If you’re a grad and thinking of dipping your toe into another pool of possibility, this may be good for brushing up on your interview skills. If you’re going for an office job, you’ll probably be asked, “What is your biggest weakness?” You can either opt for wild self-promotion that is barely disguised by self-deprecation such as, “Oh I care too much” or “I’m a perfectionist”. In a recent post by Medium written by Wharton professor Adam Grant, you should confront this question with more accuracy instead of bloated and skewed facts.
Grant refers to two studies to support this. In one study, interviewers were given the best rating to applicants who were “more concerned with being seen accurately than positively.” In another study held by Harvard researchers, only 23% of undergraduates listed their negative qualities while the other 77% opted for the aforementioned “humble brag”. The reviews showed that they were 30% more interested in hiring the applicants who actually revealed their true weaknesses.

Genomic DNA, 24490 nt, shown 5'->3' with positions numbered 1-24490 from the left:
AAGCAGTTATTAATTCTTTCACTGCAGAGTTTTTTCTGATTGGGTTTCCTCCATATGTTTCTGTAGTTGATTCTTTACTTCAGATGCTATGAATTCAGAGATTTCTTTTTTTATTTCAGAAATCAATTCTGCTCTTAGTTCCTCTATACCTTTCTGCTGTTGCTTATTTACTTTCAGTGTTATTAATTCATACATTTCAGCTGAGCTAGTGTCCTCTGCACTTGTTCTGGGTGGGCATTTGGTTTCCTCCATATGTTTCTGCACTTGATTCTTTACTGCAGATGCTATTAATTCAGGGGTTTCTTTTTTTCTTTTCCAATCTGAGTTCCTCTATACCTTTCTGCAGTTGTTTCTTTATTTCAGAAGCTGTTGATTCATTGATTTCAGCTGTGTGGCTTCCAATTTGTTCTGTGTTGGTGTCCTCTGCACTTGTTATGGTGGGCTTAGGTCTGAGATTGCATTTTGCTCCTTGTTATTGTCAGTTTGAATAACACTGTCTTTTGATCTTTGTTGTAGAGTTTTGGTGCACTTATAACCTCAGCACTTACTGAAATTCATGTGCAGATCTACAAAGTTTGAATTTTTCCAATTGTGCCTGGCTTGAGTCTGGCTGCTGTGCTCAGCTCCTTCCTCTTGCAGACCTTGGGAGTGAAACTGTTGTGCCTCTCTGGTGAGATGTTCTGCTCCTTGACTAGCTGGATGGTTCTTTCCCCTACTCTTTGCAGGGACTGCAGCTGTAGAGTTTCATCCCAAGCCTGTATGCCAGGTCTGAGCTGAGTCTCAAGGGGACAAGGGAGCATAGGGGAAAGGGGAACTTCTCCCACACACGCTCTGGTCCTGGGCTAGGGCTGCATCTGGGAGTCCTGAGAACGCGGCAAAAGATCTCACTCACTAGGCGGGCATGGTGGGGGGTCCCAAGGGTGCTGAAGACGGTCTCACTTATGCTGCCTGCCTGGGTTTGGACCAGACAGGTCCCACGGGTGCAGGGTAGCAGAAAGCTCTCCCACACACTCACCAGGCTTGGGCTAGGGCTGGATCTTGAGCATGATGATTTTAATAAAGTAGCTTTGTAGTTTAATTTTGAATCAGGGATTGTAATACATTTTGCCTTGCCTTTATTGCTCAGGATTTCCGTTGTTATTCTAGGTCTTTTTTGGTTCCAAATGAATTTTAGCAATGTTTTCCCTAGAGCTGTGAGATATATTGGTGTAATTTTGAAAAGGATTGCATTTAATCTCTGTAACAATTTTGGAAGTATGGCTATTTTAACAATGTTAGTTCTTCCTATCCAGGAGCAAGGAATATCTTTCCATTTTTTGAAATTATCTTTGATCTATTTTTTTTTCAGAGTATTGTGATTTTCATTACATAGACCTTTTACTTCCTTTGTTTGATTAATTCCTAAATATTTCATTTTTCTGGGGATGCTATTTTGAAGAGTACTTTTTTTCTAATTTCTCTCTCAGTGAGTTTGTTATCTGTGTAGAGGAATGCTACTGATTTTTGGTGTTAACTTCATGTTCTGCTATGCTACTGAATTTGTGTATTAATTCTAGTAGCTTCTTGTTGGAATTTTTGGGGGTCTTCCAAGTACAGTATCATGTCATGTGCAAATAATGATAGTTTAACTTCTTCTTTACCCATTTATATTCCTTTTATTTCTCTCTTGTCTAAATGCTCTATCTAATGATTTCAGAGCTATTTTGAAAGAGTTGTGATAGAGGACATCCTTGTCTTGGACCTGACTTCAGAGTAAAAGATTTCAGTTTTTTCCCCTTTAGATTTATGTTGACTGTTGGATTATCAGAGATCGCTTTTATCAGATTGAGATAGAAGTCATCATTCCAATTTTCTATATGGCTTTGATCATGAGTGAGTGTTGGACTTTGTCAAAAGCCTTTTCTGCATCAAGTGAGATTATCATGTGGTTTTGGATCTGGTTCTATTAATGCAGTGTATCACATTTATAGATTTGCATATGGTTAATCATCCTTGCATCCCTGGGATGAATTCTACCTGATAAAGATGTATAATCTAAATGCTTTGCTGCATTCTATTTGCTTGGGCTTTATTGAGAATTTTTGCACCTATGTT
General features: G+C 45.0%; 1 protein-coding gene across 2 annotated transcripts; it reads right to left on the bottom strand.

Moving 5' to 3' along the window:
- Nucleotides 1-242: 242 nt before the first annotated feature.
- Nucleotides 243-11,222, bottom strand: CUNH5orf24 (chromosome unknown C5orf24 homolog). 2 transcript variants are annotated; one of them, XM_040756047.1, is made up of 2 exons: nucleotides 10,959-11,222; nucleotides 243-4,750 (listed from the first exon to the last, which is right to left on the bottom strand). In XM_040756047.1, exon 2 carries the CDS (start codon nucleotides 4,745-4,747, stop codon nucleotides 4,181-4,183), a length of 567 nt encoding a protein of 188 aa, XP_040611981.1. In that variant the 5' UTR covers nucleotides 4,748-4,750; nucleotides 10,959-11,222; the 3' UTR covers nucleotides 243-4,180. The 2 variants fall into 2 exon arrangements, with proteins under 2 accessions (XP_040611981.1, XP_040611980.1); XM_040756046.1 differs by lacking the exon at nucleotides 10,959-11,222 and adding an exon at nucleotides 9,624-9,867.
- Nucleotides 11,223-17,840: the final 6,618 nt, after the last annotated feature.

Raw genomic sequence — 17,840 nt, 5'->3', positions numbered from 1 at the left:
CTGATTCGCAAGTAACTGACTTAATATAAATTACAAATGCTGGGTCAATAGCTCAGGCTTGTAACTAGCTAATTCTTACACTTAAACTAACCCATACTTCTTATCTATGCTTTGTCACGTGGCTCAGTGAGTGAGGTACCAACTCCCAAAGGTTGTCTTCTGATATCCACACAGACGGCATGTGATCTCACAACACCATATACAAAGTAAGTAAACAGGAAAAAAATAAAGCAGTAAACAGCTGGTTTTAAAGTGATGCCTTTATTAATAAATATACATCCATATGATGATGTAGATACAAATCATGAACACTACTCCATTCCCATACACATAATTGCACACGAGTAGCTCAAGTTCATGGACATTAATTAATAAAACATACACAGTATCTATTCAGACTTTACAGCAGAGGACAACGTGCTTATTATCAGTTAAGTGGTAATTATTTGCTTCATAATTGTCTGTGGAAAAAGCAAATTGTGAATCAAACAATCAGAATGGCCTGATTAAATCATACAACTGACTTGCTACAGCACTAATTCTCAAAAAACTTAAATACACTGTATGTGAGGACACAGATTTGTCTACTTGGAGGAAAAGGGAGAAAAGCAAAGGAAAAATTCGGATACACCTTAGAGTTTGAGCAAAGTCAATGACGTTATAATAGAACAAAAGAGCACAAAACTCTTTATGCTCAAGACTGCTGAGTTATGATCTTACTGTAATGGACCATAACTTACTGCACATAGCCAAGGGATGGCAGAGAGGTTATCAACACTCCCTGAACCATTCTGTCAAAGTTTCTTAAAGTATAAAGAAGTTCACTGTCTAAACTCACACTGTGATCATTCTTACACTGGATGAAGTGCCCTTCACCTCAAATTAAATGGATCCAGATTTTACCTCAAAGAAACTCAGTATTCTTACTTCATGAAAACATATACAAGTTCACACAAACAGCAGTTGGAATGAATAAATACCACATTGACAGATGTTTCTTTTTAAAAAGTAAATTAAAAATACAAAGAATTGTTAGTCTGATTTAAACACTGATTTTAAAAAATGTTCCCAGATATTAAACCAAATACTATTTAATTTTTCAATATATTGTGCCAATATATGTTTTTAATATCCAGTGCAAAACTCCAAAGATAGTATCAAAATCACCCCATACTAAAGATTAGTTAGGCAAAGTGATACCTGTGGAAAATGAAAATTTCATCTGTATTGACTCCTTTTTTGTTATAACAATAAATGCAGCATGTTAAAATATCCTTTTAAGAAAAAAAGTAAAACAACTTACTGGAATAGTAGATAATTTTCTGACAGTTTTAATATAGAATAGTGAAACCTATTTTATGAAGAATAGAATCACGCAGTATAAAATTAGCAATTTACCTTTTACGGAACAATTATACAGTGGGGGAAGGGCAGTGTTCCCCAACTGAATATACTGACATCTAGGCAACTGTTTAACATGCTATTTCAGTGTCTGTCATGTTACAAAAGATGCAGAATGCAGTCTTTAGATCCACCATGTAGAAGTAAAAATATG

Despite the general belief that playing up your abilities will score you the job, the statistics prove that it isn’t so. James Westphal and Ithai Stern explain, “self-promotion is less consistently effective… it is less subtle and more transparent.”